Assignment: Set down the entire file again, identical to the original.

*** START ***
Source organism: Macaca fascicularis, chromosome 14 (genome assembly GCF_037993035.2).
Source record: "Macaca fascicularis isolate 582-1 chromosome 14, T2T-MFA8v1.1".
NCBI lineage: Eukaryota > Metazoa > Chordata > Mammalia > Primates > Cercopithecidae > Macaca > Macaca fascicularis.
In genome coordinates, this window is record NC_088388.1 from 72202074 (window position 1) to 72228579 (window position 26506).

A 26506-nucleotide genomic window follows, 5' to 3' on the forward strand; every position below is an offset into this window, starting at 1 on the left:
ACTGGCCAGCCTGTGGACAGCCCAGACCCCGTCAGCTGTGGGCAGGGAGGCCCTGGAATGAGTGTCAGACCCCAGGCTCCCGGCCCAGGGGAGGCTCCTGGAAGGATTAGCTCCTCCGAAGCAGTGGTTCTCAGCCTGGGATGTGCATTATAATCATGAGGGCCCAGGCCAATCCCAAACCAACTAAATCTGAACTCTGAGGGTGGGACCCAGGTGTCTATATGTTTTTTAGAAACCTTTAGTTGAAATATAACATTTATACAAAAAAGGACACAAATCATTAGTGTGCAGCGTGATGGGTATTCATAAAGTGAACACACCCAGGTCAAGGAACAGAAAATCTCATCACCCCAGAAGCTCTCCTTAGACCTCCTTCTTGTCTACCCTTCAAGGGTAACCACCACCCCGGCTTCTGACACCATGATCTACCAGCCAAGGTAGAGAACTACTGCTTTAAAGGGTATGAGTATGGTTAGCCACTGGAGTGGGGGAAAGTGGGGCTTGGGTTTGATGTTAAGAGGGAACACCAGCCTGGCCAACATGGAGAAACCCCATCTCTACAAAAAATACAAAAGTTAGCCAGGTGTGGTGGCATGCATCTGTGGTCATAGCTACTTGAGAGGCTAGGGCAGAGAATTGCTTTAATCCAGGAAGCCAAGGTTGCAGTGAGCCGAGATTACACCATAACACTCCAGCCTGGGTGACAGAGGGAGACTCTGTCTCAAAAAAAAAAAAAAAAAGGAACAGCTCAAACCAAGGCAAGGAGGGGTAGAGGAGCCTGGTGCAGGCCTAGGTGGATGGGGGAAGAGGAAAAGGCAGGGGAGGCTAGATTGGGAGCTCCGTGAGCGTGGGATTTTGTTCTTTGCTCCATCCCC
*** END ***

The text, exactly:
Source organism: Macaca fascicularis, chromosome 14 (genome assembly GCF_037993035.2).
Source record: "Macaca fascicularis isolate 582-1 chromosome 14, T2T-MFA8v1.1".
NCBI lineage: Eukaryota > Metazoa > Chordata > Mammalia > Primates > Cercopithecidae > Macaca > Macaca fascicularis.
In genome coordinates, this window is record NC_088388.1 from 72202074 (window position 1) to 72228579 (window position 26506).

A 26506-nucleotide genomic window follows, 5' to 3' on the forward strand; every position below is an offset into this window, starting at 1 on the left:
ACTGGCCAGCCTGTGGACAGCCCAGACCCCGTCAGCTGTGGGCAGGGAGGCCCTGGAATGAGTGTCAGACCCCAGGCTCCCGGCCCAGGGGAGGCTCCTGGAAGGATTAGCTCCTCCGAAGCAGTGGTTCTCAGCCTGGGATGTGCATTATAATCATGAGGGCCCAGGCCAATCCCAAACCAACTAAATCTGAACTCTGAGGGTGGGACCCAGGTGTCTATATGTTTTTTAGAAACCTTTAGTTGAAATATAACATTTATACAAAAAAGGACACAAATCATTAGTGTGCAGCGTGATGGGTATTCATAAAGTGAACACACCCAGGTCAAGGAACAGAAAATCTCATCACCCCAGAAGCTCTCCTTAGACCTCCTTCTTGTCTACCCTTCAAGGGTAACCACCACCCCGGCTTCTGACACCATGATCTACCAGCCAAGGTAGAGAACTACTGCTTTAAAGGGTATGAGTATGGTTAGCCACTGGAGTGGGGGAAAGTGGGGCTTGGGTTTGATGTTAAGAGGGAACACCAGCCTGGCCAACATGGAGAAACCCCATCTCTACAAAAAATACAAAAGTTAGCCAGGTGTGGTGGCATGCATCTGTGGTCATAGCTACTTGAGAGGCTAGGGCAGAGAATTGCTTTAATCCAGGAAGCCAAGGTTGCAGTGAGCCGAGATTACACCATAACACTCCAGCCTGGGTGACAGAGGGAGACTCTGTCTCAAAAAAAAAAAAAAAAAGGAACAGCTCAAACCAAGGCAAGGAGGGGTAGAGGAGCCTGGTGCAGGCCTAGGTGGATGGGGGAAGAGGAAAAGGCAGGGGAGGCTAGATTGGGAGCTCCGTGAGCGTGGGATTTTGTTCTTTGCTCCATCCCC